It had been about a decade and a half since I’d last done honest-to-goodness research in archival materials. Teaching at a small college means you don’t get much time to do research, because you have a dozen other duties demanding your attention and the day only has so many hours. Research has been one of those “I’ll get around to it” things. The Wisconsin trip let me break that cycle, and getting back into the documents was as delightful as I remembered. I had missed it, and each box the archivists brought out for me contained a new treasure.

This was my view most of the day: a big box of folders full of documents from yesteryear, each of them its own little time machine. I had little time for reverie; as soon as I opened a folder with a worthwhile document, I had the phone on my camera going like crazy capturing pages. It got really interesting in correspondence files, for so many of those documents were file copies produced with carbon paper (anybody remember that stuff?) on onion-skin paper. I’d hoped to get a copy of one especially intriguing document, only to find about ten pages in that it was just about half a ream of onion-skin paper, and I’d expend precious time and battery life to get a document not really related to Dave Garroway. (Argh! The choices we must make!)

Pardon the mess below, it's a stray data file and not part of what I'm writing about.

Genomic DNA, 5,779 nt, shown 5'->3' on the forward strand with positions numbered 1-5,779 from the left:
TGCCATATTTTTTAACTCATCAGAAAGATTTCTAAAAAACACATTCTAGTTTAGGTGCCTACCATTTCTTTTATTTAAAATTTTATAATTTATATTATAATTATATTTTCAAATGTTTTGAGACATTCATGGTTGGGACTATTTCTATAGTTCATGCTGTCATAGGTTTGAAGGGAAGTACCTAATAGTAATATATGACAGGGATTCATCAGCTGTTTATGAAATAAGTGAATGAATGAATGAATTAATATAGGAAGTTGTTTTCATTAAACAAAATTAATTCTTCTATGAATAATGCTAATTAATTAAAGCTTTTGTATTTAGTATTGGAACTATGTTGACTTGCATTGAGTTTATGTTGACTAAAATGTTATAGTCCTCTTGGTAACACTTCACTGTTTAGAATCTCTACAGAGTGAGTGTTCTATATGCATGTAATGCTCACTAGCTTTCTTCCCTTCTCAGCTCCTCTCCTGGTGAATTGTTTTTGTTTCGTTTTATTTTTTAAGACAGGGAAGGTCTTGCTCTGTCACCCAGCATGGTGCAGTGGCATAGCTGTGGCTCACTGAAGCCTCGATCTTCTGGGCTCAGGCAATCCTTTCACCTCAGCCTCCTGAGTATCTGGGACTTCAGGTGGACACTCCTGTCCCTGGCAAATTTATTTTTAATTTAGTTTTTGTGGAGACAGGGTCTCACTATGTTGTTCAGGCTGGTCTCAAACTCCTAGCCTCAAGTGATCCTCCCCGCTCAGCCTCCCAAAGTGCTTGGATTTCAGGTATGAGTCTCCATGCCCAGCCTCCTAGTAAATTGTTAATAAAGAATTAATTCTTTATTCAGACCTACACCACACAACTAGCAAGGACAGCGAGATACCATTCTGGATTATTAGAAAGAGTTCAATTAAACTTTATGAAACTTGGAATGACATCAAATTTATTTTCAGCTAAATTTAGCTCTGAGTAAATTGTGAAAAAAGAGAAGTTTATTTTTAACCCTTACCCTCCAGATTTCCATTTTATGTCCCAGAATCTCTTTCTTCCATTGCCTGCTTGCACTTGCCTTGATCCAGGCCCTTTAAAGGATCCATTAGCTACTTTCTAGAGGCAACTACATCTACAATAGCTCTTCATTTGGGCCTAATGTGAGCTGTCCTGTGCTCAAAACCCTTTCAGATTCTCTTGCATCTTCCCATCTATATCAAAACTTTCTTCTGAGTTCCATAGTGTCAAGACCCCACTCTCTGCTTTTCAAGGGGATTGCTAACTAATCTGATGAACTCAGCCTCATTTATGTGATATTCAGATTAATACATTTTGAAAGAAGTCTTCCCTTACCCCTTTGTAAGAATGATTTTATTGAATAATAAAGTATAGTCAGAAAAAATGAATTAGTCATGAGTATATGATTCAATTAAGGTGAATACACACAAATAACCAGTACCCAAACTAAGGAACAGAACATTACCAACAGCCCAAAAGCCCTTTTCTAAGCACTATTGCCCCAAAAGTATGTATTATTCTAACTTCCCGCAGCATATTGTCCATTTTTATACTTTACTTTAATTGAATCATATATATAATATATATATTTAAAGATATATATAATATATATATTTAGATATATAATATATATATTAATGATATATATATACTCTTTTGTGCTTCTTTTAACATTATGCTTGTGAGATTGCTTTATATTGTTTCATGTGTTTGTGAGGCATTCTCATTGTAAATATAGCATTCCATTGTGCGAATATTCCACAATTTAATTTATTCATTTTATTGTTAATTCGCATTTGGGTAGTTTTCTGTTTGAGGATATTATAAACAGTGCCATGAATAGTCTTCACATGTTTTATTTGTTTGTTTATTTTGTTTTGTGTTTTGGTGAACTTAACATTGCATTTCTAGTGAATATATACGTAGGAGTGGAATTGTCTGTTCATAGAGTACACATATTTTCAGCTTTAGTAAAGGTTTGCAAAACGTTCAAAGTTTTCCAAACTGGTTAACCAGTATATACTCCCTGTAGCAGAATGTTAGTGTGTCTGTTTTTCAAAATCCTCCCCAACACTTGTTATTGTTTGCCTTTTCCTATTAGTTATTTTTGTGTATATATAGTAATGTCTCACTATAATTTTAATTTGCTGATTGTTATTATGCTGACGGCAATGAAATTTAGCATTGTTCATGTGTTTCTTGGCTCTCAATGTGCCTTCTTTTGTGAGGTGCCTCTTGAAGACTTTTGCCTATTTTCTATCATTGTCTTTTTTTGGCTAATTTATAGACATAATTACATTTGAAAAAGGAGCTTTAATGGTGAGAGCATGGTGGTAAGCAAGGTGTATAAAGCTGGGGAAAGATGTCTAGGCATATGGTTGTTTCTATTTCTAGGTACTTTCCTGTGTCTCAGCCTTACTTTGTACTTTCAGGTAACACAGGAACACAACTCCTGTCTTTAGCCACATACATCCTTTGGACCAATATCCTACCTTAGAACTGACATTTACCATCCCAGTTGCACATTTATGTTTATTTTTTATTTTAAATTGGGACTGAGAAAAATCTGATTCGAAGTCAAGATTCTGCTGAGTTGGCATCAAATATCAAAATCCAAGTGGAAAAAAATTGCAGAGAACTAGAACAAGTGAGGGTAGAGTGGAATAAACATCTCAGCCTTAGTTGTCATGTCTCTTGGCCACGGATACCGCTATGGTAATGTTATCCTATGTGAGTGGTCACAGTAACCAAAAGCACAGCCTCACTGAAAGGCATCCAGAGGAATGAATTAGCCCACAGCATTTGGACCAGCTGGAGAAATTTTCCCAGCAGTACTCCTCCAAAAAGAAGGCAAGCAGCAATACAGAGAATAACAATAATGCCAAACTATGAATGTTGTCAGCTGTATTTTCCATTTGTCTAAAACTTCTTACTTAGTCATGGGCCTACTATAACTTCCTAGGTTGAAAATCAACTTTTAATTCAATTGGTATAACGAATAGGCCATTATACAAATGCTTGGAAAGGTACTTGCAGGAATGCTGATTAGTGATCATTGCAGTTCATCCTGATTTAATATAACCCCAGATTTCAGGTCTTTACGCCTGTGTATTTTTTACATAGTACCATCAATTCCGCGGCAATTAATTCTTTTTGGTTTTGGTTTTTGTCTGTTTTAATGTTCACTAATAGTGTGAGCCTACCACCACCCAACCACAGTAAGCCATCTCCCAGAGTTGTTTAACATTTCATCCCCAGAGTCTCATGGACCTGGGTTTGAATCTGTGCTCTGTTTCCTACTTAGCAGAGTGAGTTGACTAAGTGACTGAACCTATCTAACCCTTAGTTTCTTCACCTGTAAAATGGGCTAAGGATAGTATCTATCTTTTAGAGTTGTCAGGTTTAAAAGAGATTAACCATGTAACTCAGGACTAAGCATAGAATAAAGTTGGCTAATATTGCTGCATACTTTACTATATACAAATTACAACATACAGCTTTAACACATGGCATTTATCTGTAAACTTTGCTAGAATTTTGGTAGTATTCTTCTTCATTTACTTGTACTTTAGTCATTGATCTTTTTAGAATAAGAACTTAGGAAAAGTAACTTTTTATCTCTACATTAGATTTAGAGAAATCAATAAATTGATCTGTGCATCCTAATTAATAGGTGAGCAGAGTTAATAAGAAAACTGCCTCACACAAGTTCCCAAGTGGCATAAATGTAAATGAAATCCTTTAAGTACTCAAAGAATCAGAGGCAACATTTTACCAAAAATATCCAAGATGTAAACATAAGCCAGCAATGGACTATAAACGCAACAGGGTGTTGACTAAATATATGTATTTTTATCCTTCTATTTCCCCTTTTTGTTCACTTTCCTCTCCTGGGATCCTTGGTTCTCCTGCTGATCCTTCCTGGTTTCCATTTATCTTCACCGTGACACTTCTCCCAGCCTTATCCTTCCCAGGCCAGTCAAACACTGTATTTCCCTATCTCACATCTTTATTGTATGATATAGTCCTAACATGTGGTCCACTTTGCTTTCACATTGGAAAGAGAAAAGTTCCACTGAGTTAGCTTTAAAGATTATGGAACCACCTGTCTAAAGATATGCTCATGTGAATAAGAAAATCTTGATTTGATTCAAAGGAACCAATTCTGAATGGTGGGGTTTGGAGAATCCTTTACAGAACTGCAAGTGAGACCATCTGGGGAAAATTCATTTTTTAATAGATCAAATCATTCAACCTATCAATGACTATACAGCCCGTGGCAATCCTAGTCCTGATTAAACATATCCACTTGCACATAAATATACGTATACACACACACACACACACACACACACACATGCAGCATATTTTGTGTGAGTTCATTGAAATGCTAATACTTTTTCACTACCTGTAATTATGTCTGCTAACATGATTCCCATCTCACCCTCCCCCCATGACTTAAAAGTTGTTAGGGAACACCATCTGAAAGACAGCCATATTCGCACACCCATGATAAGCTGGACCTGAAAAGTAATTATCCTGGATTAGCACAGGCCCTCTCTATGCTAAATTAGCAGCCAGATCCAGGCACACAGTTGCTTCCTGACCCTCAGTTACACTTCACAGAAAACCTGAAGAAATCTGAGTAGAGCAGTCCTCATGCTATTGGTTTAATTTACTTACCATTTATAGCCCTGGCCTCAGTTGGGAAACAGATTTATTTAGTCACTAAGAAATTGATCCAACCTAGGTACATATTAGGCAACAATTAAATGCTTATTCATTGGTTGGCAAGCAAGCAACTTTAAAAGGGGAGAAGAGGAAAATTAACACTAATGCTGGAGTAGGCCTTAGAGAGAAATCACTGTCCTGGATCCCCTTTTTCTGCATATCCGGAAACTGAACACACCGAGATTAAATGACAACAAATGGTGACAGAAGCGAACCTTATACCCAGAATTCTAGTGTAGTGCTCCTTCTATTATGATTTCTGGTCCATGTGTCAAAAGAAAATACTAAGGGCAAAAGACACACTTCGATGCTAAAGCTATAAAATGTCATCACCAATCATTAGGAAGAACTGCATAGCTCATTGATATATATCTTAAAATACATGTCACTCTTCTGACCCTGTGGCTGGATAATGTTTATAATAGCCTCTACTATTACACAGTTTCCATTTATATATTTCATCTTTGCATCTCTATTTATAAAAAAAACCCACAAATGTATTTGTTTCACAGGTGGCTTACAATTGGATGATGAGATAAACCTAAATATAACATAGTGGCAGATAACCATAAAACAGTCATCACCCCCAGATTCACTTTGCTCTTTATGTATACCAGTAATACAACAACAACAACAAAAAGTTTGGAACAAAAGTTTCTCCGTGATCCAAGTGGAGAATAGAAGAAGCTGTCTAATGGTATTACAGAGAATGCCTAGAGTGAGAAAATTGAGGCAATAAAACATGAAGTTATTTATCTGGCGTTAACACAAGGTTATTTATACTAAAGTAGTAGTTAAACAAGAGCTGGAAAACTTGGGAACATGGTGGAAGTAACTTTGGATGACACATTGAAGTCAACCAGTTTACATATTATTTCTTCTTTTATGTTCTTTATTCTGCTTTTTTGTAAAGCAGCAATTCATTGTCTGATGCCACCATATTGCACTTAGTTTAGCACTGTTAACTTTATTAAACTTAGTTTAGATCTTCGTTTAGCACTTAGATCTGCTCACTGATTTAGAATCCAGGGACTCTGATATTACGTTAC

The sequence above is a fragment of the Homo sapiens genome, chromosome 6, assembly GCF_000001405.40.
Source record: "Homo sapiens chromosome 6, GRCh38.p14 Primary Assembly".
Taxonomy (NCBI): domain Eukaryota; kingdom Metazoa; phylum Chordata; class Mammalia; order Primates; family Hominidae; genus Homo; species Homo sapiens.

Sometimes, though, I’d come across a box that left me speechless. For instance, a box containing the scripts, coordination charts, and other miscellany for each installment of Wide Wide World. I’ve watched this countless times, and yet before me was this:

It was the genuine, game-used (in the coordinating studio) script from that very telecast. In my hands. It was truly a moment. (And reading the script as written really drove home to me just what Dave Garroway could do with a piece of material – that little intangible something that took plain words and made them magic.)